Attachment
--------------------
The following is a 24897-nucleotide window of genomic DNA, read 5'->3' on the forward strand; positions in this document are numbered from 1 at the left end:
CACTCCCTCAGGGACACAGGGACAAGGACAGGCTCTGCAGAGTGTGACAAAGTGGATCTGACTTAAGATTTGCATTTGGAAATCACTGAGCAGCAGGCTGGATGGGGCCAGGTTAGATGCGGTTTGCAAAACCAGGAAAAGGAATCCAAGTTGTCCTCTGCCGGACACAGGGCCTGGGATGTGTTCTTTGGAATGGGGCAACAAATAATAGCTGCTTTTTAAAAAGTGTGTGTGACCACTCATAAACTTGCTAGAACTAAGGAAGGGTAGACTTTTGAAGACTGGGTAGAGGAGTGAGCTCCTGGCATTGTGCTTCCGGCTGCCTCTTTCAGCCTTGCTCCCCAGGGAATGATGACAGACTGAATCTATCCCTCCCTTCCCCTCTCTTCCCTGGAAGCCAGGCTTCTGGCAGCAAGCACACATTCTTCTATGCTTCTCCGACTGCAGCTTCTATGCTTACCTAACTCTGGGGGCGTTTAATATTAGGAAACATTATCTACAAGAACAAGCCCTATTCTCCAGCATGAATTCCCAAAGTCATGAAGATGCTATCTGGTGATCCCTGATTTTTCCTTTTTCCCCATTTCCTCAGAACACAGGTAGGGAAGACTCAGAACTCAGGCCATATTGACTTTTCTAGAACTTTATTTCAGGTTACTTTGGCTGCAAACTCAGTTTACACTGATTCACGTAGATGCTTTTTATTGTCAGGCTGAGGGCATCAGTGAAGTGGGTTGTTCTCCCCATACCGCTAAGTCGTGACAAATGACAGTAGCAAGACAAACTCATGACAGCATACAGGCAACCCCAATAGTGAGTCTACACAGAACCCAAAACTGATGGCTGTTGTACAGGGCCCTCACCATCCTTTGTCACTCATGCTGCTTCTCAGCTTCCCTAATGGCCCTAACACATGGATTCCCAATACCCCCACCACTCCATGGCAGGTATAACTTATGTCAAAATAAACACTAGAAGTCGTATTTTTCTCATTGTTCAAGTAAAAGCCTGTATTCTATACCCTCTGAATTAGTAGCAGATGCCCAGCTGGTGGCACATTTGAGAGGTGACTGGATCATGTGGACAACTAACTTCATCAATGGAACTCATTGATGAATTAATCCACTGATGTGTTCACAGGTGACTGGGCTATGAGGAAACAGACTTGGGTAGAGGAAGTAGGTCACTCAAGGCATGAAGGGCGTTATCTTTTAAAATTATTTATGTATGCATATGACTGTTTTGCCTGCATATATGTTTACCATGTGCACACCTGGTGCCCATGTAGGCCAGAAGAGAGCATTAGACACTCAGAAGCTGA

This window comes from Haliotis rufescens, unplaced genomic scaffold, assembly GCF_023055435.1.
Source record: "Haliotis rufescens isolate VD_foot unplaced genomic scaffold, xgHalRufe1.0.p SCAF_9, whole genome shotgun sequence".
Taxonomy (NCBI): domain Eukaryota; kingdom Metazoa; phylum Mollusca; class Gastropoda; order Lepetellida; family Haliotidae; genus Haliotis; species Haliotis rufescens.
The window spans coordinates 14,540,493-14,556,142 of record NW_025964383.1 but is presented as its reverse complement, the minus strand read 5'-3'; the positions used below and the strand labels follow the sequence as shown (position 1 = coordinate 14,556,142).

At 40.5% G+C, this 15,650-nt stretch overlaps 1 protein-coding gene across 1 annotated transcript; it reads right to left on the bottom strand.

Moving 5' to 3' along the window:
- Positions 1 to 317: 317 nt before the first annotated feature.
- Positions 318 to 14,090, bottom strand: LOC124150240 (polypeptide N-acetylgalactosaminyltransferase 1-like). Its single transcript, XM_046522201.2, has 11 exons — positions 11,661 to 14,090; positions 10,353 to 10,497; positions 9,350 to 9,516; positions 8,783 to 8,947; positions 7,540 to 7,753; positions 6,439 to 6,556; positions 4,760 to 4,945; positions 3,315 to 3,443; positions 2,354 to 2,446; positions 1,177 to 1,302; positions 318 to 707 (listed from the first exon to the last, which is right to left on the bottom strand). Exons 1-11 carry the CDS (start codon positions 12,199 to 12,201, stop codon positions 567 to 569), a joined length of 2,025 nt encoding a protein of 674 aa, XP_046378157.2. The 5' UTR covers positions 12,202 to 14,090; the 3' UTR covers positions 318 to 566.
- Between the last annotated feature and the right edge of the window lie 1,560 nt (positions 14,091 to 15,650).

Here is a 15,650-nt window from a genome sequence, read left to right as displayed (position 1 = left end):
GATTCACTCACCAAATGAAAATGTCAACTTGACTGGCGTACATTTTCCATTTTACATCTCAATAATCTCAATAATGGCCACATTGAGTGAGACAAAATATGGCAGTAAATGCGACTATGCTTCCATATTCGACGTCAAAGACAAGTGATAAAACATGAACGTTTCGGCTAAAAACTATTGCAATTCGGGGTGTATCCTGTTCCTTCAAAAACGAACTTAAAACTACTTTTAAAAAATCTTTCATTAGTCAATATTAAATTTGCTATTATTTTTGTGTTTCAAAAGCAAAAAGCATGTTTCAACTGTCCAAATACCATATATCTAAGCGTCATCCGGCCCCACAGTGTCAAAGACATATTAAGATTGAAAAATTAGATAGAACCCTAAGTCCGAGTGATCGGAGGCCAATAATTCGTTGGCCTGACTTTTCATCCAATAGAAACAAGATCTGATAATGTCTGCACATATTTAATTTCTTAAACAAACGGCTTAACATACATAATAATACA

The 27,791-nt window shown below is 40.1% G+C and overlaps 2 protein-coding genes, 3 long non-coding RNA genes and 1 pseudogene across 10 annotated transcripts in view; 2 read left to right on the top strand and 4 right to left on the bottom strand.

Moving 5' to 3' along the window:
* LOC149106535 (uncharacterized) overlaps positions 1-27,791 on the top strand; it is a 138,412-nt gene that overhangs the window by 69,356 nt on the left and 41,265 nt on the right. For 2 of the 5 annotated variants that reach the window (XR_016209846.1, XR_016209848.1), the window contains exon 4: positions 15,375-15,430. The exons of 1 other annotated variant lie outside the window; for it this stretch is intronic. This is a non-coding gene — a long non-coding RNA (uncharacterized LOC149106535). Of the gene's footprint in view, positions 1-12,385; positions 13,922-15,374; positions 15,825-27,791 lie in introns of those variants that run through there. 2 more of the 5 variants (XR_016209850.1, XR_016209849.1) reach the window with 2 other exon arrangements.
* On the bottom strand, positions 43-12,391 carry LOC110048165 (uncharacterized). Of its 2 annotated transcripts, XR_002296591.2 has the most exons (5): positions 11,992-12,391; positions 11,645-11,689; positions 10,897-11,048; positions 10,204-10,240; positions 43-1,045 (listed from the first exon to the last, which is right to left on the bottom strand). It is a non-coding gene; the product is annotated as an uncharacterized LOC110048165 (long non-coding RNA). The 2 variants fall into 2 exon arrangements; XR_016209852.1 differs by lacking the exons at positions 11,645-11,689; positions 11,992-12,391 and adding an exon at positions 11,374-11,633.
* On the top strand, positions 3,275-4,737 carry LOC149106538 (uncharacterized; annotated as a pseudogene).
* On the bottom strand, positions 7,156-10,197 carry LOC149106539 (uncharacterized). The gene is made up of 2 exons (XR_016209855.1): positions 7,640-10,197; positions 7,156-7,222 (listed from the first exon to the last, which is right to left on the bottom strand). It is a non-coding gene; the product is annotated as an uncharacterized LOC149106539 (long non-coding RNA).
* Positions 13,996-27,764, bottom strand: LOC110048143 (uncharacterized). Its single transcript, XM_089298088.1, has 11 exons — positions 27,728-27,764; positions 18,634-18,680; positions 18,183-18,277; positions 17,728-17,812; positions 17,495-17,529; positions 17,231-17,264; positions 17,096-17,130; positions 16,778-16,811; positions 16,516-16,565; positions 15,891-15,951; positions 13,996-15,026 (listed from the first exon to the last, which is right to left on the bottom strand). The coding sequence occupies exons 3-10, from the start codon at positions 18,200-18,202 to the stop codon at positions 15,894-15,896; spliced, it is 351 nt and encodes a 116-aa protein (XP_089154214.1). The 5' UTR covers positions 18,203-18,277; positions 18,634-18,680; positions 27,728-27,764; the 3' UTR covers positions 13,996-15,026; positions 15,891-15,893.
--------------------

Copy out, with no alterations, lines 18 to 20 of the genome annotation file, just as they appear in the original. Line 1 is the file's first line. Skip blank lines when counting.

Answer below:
* On the top strand, positions 3,275-4,737 carry LOC149106538 (uncharacterized; annotated as a pseudogene).
* On the bottom strand, positions 7,156-10,197 carry LOC149106539 (uncharacterized). The gene is made up of 2 exons (XR_016209855.1): positions 7,640-10,197; positions 7,156-7,222 (listed from the first exon to the last, which is right to left on the bottom strand). It is a non-coding gene; the product is annotated as an uncharacterized LOC149106539 (long non-coding RNA).
* Positions 13,996-27,764, bottom strand: LOC110048143 (uncharacterized). Its single transcript, XM_089298088.1, has 11 exons — positions 27,728-27,764; positions 18,634-18,680; positions 18,183-18,277; positions 17,728-17,812; positions 17,495-17,529; positions 17,231-17,264; positions 17,096-17,130; positions 16,778-16,811; positions 16,516-16,565; positions 15,891-15,951; positions 13,996-15,026 (listed from the first exon to the last, which is right to left on the bottom strand). The coding sequence occupies exons 3-10, from the start codon at positions 18,200-18,202 to the stop codon at positions 15,894-15,896; spliced, it is 351 nt and encodes a 116-aa protein (XP_089154214.1). The 5' UTR covers positions 18,203-18,277; positions 18,634-18,680; positions 27,728-27,764; the 3' UTR covers positions 13,996-15,026; positions 15,891-15,893.